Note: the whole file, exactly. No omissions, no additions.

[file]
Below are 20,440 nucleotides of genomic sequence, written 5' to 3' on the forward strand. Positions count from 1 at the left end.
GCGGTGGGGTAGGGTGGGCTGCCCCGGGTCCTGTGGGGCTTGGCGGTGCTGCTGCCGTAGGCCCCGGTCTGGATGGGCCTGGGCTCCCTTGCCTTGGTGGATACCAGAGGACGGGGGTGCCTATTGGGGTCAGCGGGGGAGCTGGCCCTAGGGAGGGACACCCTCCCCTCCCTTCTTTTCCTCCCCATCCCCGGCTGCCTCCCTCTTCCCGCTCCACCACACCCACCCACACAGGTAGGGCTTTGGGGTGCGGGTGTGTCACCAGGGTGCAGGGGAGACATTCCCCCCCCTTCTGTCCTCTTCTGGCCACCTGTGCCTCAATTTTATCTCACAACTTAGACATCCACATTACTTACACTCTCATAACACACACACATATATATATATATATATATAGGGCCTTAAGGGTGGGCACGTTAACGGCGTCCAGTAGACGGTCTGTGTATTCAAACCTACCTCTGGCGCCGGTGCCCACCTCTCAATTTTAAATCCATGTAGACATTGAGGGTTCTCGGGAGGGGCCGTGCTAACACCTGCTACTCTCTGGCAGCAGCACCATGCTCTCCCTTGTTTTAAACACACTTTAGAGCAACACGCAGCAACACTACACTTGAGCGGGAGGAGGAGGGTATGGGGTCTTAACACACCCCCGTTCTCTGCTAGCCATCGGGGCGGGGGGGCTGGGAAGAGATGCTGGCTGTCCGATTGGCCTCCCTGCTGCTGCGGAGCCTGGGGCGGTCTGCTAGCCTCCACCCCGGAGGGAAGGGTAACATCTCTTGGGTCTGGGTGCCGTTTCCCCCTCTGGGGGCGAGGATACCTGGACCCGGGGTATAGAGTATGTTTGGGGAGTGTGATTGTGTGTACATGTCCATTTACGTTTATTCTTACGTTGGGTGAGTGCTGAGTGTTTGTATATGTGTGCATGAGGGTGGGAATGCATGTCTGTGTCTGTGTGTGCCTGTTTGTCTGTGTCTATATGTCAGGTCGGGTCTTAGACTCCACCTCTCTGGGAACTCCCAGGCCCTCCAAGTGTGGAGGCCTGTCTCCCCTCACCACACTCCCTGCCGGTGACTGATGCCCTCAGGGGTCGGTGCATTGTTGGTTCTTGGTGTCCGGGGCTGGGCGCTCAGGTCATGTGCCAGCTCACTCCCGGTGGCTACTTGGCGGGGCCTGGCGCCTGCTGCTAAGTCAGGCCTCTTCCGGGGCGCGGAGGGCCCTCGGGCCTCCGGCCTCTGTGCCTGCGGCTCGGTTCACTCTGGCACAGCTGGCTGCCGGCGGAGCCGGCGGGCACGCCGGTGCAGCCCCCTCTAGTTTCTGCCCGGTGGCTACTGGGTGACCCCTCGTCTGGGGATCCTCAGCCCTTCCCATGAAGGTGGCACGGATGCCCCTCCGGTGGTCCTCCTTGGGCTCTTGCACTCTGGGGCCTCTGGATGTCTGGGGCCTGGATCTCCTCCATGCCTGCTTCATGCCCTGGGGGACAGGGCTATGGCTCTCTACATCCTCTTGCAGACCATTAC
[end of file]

Below are 20,440 nucleotides of genomic sequence, written 5' to 3' on the forward strand. Positions count from 1 at the left end.
GCGGTGGGGTAGGGTGGGCTGCCCCGGGTCCTGTGGGGCTTGGCGGTGCTGCTGCCGTAGGCCCCGGTCTGGATGGGCCTGGGCTCCCTTGCCTTGGTGGATACCAGAGGACGGGGGTGCCTATTGGGGTCAGCGGGGGAGCTGGCCCTAGGGAGGGACACCCTCCCCTCCCTTCTTTTCCTCCCCATCCCCGGCTGCCTCCCTCTTCCCGCTCCACCACACCCACCCACACAGGTAGGGCTTTGGGGTGCGGGTGTGTCACCAGGGTGCAGGGGAGACATTCCCCCCCCTTCTGTCCTCTTCTGGCCACCTGTGCCTCAATTTTATCTCACAACTTAGACATCCACATTACTTACACTCTCATAACACACACACATATATATATATATATATATAGGGCCTTAAGGGTGGGCACGTTAACGGCGTCCAGTAGACGGTCTGTGTATTCAAACCTACCTCTGGCGCCGGTGCCCACCTCTCAATTTTAAATCCATGTAGACATTGAGGGTTCTCGGGAGGGGCCGTGCTAACACCTGCTACTCTCTGGCAGCAGCACCATGCTCTCCCTTGTTTTAAACACACTTTAGAGCAACACGCAGCAACACTACACTTGAGCGGGAGGAGGAGGGTATGGGGTCTTAACACACCCCCGTTCTCTGCTAGCCATCGGGGCGGGGGGGCTGGGAAGAGATGCTGGCTGTCCGATTGGCCTCCCTGCTGCTGCGGAGCCTGGGGCGGTCTGCTAGCCTCCACCCCGGAGGGAAGGGTAACATCTCTTGGGTCTGGGTGCCGTTTCCCCCTCTGGGGGCGAGGATACCTGGACCCGGGGTATAGAGTATGTTTGGGGAGTGTGATTGTGTGTACATGTCCATTTACGTTTATTCTTACGTTGGGTGAGTGCTGAGTGTTTGTATATGTGTGCATGAGGGTGGGAATGCATGTCTGTGTCTGTGTGTGCCTGTTTGTCTGTGTCTATATGTCAGGTCGGGTCTTAGACTCCACCTCTCTGGGAACTCCCAGGCCCTCCAAGTGTGGAGGCCTGTCTCCCCTCACCACACTCCCTGCCGGTGACTGATGCCCTCAGGGGTCGGTGCATTGTTGGTTCTTGGTGTCCGGGGCTGGGCGCTCAGGTCATGTGCCAGCTCACTCCCGGTGGCTACTTGGCGGGGCCTGGCGCCTGCTGCTAAGTCAGGCCTCTTCCGGGGCGCGGAGGGCCCTCGGGCCTCCGGCCTCTGTGCCTGCGGCTCGGTTCACTCTGGCACAGCTGGCTGCCGGCGGAGCCGGCGGGCACGCCGGTGCAGCCCCCTCTAGTTTCTGCCCGGTGGCTACTGGGTGACCCCTCGTCTGGGGATCCTCAGCCCTTCCCATGAAGGTGGCACGGATGCCCCTCCGGTGGTCCTCCTTGGGCTCTTGCACTCTGGGGCCTCTGGATGTCTGGGGCCTGGATCTCCTCCATGCCTGCTTCATGCCCTGGGGGACAGGGCTATGGCTCTCTACATCCTCTTGCAGACCATTAC